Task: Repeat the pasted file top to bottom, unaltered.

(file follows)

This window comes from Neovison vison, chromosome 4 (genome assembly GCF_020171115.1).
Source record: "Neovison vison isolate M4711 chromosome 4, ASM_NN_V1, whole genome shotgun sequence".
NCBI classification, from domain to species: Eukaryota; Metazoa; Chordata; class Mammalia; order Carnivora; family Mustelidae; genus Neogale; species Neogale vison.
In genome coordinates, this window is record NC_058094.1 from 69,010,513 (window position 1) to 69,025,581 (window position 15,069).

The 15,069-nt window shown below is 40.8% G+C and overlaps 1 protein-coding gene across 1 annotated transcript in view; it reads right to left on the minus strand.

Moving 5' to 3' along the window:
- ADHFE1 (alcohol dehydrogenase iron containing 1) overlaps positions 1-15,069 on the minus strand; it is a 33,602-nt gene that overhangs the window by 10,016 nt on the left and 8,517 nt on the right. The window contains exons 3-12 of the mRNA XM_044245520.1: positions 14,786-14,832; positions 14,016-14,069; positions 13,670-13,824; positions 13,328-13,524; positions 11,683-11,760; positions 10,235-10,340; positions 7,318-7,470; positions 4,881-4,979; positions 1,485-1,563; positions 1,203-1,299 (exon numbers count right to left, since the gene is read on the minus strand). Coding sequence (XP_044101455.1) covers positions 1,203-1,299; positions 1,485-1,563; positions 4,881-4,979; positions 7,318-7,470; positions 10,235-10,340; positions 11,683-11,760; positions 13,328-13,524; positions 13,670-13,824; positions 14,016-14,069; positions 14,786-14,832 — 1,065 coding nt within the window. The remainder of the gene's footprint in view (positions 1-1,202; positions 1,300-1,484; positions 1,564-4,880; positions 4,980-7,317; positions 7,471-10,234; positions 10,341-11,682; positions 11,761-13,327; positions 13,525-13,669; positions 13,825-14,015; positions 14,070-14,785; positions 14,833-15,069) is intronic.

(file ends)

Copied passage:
This window comes from Neovison vison, chromosome 4 (genome assembly GCF_020171115.1).
Source record: "Neovison vison isolate M4711 chromosome 4, ASM_NN_V1, whole genome shotgun sequence".
NCBI classification, from domain to species: Eukaryota; Metazoa; Chordata; class Mammalia; order Carnivora; family Mustelidae; genus Neogale; species Neogale vison.
In genome coordinates, this window is record NC_058094.1 from 69,010,513 (window position 1) to 69,025,581 (window position 15,069).

The 15,069-nt window shown below is 40.8% G+C and overlaps 1 protein-coding gene across 1 annotated transcript in view; it reads right to left on the minus strand.

Moving 5' to 3' along the window:
- ADHFE1 (alcohol dehydrogenase iron containing 1) overlaps positions 1-15,069 on the minus strand; it is a 33,602-nt gene that overhangs the window by 10,016 nt on the left and 8,517 nt on the right. The window contains exons 3-12 of the mRNA XM_044245520.1: positions 14,786-14,832; positions 14,016-14,069; positions 13,670-13,824; positions 13,328-13,524; positions 11,683-11,760; positions 10,235-10,340; positions 7,318-7,470; positions 4,881-4,979; positions 1,485-1,563; positions 1,203-1,299 (exon numbers count right to left, since the gene is read on the minus strand). Coding sequence (XP_044101455.1) covers positions 1,203-1,299; positions 1,485-1,563; positions 4,881-4,979; positions 7,318-7,470; positions 10,235-10,340; positions 11,683-11,760; positions 13,328-13,524; positions 13,670-13,824; positions 14,016-14,069; positions 14,786-14,832 — 1,065 coding nt within the window. The remainder of the gene's footprint in view (positions 1-1,202; positions 1,300-1,484; positions 1,564-4,880; positions 4,980-7,317; positions 7,471-10,234; positions 10,341-11,682; positions 11,761-13,327; positions 13,525-13,669; positions 13,825-14,015; positions 14,070-14,785; positions 14,833-15,069) is intronic.